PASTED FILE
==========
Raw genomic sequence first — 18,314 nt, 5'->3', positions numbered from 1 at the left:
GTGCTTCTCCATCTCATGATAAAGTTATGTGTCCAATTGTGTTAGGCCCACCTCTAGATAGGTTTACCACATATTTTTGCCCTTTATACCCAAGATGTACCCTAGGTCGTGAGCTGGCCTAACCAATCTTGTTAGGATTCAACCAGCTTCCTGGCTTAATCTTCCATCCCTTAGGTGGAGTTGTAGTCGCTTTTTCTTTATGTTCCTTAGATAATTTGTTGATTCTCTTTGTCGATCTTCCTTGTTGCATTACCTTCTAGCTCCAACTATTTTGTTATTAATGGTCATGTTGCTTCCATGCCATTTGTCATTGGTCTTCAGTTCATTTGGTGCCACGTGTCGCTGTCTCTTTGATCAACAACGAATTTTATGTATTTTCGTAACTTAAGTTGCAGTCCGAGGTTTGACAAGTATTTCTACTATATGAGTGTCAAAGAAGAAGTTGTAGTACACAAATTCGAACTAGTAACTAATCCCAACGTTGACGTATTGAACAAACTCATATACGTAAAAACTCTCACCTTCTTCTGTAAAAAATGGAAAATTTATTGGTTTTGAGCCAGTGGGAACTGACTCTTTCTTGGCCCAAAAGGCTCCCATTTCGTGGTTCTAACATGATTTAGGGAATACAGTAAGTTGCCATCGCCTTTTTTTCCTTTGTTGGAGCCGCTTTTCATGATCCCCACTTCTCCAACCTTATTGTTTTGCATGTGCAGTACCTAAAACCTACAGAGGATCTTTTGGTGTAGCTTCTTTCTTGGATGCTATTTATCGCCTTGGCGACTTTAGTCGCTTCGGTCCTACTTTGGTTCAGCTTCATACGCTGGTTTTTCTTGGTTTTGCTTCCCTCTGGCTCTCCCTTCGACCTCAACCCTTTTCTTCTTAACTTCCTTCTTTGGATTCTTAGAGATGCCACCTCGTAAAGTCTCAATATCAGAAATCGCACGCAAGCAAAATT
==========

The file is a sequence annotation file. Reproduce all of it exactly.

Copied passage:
Raw genomic sequence first — 18,314 nt, 5'->3', positions numbered from 1 at the left:
GTGCTTCTCCATCTCATGATAAAGTTATGTGTCCAATTGTGTTAGGCCCACCTCTAGATAGGTTTACCACATATTTTTGCCCTTTATACCCAAGATGTACCCTAGGTCGTGAGCTGGCCTAACCAATCTTGTTAGGATTCAACCAGCTTCCTGGCTTAATCTTCCATCCCTTAGGTGGAGTTGTAGTCGCTTTTTCTTTATGTTCCTTAGATAATTTGTTGATTCTCTTTGTCGATCTTCCTTGTTGCATTACCTTCTAGCTCCAACTATTTTGTTATTAATGGTCATGTTGCTTCCATGCCATTTGTCATTGGTCTTCAGTTCATTTGGTGCCACGTGTCGCTGTCTCTTTGATCAACAACGAATTTTATGTATTTTCGTAACTTAAGTTGCAGTCCGAGGTTTGACAAGTATTTCTACTATATGAGTGTCAAAGAAGAAGTTGTAGTACACAAATTCGAACTAGTAACTAATCCCAACGTTGACGTATTGAACAAACTCATATACGTAAAAACTCTCACCTTCTTCTGTAAAAAATGGAAAATTTATTGGTTTTGAGCCAGTGGGAACTGACTCTTTCTTGGCCCAAAAGGCTCCCATTTCGTGGTTCTAACATGATTTAGGGAATACAGTAAGTTGCCATCGCCTTTTTTTCCTTTGTTGGAGCCGCTTTTCATGATCCCCACTTCTCCAACCTTATTGTTTTGCATGTGCAGTACCTAAAACCTACAGAGGATCTTTTGGTGTAGCTTCTTTCTTGGATGCTATTTATCGCCTTGGCGACTTTAGTCGCTTCGGTCCTACTTTGGTTCAGCTTCATACGCTGGTTTTTCTTGGTTTTGCTTCCCTCTGGCTCTCCCTTCGACCTCAACCCTTTTCTTCTTAACTTCCTTCTTTGGATTCTTAGAGATGCCACCTCGTAAAGTCTCAATATCAGAAATCGCACGCAAGCAAAATT